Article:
A mildly incisive deconstruction of an aging actress, Clouds of Sils Maria follows Maria Enders (Juliette Binoche) as she reluctantly assumes the role of her career breakout character’s foil in an onstage production of Maloja Snake. Starring alongside a troubled upstart decades her junior, Maria and assistant Valentine (Kristen Stewart) navigate the days and weeks leading up to opening night, all the while confronted with a considerable amount of existential hurdles. Cross-generational discord soon rears its ugly head, what with Maria’s unending cynicism straining her bond with Valentine and general sense of self.
Set primarily in and around the titular Alps retreat, Clouds builds an apt enough parallel to our celebrity-saturated culture with ease, if only to intermittently offer valuable insight beyond what we’re already familiar with. The picture of seasoned elegance on one hand, the drug-obsessed byproduct of the post-adolescent A-List on the other – the line between them is bluntly drawn as the former’s criticisms of the latter remain unavoidably banal. Regardless, Assayas incorporates such an element to merely aid in Maria’s slow burning catharsis to varying degrees of effectiveness.
On the contrary, the interplay between Maria and Stewart’s Valentine is what rings most perceptive despite the film’s lax structure. Through repeated line readings, exchanges of opinion and the like, Maria’s worsening identity crisis in the face of personal loss and Hollywood’s decline becomes reasonably involving. Unfortunately, said dialogue-heavy ruminations run their course as thematic redundancy detracts from the film’s minimal strong suits.
With this in mind, Clouds of Sils Maria is steadfast only in the realm of presentation, what with a wholly unique setting lending itself wonderfully to an often arresting visual prowess. While its central character’s struggle is timely and evokes a mere semblance of empathy, Assayas’ latest ends up feeling a bit long-winded and ineffectual as Maria’s waning, all-encompassing complacency takes too long in amounting to an appropriate if predictable crux. Familiar and pseudo-poetic in scope, Clouds of Sils Maria boasts excellent performances and above average intuition despite its oppressively plodding framework.
Although I’m entirely (and ashamedly) unfamiliar with the Dardennes’ reputable body of work, it’s to my understanding that their filmography is an amassed masterclass in humanism. Without missing a beat, Two Days, One Night fits the mold as you’d expect it would in its illustration of one Sandra’s (Marion Cotillard) weekend-long struggle to keep her job. Chosen by coworkers to be laid off in favor of their sizable bonuses, it becomes harder and harder for Sandra to remain strong amid adversity given her depression-addled past and ever-weakening resolve.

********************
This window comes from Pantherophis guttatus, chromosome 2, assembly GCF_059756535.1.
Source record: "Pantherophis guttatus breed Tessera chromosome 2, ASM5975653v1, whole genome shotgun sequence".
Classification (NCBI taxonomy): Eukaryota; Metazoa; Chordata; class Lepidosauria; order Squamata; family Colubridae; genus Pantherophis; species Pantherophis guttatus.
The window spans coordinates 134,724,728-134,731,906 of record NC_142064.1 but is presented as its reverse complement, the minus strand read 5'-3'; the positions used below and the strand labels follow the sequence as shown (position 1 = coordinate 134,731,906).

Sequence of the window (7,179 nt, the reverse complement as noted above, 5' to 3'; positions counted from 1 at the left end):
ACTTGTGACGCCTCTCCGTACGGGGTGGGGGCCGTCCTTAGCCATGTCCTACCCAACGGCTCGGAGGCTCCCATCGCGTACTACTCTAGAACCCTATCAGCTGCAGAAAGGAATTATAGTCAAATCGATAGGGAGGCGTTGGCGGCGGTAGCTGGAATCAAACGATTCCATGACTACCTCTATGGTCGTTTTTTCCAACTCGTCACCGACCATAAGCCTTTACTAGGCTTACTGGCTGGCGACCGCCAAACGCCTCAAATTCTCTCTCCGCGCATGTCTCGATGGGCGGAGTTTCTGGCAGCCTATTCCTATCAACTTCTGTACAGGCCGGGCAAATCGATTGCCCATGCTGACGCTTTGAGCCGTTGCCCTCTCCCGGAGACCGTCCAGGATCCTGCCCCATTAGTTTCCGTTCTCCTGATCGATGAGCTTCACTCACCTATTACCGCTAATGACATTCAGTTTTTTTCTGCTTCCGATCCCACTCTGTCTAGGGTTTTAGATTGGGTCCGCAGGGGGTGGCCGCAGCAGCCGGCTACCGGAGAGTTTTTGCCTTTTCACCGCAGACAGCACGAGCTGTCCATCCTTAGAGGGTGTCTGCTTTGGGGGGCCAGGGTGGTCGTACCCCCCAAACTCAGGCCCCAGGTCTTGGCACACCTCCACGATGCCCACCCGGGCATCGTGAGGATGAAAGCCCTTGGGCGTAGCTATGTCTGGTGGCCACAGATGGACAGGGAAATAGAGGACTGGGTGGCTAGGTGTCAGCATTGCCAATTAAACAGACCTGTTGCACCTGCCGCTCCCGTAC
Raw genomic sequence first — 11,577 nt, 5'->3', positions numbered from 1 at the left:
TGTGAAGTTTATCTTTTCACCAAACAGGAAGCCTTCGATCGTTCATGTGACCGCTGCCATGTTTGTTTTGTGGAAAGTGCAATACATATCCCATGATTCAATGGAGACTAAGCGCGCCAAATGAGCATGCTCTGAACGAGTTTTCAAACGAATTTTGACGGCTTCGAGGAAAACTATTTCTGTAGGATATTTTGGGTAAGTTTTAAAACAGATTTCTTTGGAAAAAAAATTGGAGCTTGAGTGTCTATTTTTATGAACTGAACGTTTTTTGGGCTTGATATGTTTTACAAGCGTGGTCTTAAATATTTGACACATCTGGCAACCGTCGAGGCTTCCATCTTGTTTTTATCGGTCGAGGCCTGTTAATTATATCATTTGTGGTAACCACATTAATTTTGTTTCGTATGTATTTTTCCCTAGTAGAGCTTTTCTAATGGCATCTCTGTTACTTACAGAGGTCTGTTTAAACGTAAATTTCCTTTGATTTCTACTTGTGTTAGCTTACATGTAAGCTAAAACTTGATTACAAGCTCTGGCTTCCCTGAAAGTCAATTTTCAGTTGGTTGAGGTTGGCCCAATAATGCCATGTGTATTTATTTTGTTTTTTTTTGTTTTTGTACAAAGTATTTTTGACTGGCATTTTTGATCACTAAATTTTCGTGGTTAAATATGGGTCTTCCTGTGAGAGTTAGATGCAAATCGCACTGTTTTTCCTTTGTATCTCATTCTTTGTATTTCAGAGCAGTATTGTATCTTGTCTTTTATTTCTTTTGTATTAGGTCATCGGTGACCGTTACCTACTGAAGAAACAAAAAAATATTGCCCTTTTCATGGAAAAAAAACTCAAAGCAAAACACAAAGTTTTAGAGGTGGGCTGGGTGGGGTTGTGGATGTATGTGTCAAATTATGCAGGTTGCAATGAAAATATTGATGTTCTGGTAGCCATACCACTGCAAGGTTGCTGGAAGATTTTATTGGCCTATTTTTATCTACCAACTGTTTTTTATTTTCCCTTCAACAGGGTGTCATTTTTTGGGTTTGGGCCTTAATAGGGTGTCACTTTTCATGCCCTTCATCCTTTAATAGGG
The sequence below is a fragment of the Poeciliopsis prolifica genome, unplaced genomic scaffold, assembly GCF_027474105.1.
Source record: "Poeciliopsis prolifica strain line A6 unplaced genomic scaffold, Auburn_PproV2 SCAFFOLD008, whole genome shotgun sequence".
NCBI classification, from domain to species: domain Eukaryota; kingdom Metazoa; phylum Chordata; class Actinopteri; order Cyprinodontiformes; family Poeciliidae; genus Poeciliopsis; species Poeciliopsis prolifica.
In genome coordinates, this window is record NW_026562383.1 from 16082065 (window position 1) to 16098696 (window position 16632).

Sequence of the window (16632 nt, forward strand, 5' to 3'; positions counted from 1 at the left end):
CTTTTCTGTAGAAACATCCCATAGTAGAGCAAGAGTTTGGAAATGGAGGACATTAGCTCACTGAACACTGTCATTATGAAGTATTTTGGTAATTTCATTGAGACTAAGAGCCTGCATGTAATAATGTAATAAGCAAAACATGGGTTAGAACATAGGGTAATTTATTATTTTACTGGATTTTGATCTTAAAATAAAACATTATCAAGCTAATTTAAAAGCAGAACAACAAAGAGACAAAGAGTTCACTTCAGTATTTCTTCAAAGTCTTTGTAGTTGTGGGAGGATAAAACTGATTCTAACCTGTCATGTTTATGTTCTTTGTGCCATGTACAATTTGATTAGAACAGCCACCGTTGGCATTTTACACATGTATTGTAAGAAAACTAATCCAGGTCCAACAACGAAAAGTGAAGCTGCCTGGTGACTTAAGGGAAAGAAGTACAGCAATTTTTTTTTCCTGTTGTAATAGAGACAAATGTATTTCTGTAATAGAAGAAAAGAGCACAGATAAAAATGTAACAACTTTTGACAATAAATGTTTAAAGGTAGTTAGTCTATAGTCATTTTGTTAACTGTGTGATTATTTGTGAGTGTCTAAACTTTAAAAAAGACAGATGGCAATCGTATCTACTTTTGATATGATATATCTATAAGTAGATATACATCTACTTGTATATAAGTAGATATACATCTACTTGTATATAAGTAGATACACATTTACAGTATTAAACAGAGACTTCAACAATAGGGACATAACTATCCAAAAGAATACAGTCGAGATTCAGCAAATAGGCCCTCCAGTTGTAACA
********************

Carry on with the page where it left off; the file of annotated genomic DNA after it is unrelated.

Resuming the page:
Wholly speaking, the film in question is a purposefully nuanced exercise that prefers to emulate timely authenticity over anything else and frankly, it rarely fails to succeed. While procedural in scope, it’s clear that the narrative’s aim is to convincingly convey Cotillard’s Sandra’s struggle in a relatable manner that’s impossible not to sympathize with, especially in this economically trying day and age. Everything ranging from her worsening relapse into depression to her concerns regarding her work environment should she be rehired is spot-on and, frankly, I’m hard-pressed to mention a comparable effort this assured and well-rounded.
Even though we’re faced with potentially alienating repetition regarding Sandra’s explanation of her predicament, the film’s presentation remains admirably adroit as individuals’ responses are logical and poised amid our protagonist’s tribulations. Sympathy isn’t forced despite the proceedings’ focus as it nonoppressively illustrates the harsh realities at hand, of which is a refreshingly honest approach to a formula frequently steeped in melodrama.
Remaining entirely adept in its chronicling of the titular time frame, Two Days, One Night is an agreeably simplistic but masterfully orchestrated look behind the curtain of an individual’s relatable hardships. Its rudimentary procedural essence becomes forgivable as emotionality trumps familiarity, not to mention the sheer experience of viewing something so steadfastly authentic in this day and age remaings refreshing beyond words. As it quietly but assuredly crushes you, the Dardennes’ latest is – as far as I’ve deduced – an accessible if particularly characteristic benchmark in their palpably unique body of work.
In returning to his subjective roots, Xavier Dolan’s latest focuses on a single mother’s reacquisition of her wayward teenage son following the latter’s expulsion from a detention facility. Left with zero alternatives, one Diane ‘Die’ Després (Anne Dorval) struggles to coexist with her emotionally unstable son amid hardships of her own. As stress mounts within the increasingly dysfunctional Després household, along comes the pair’s soft-spoken neighbor to unknowingly usher in a familial epiphany.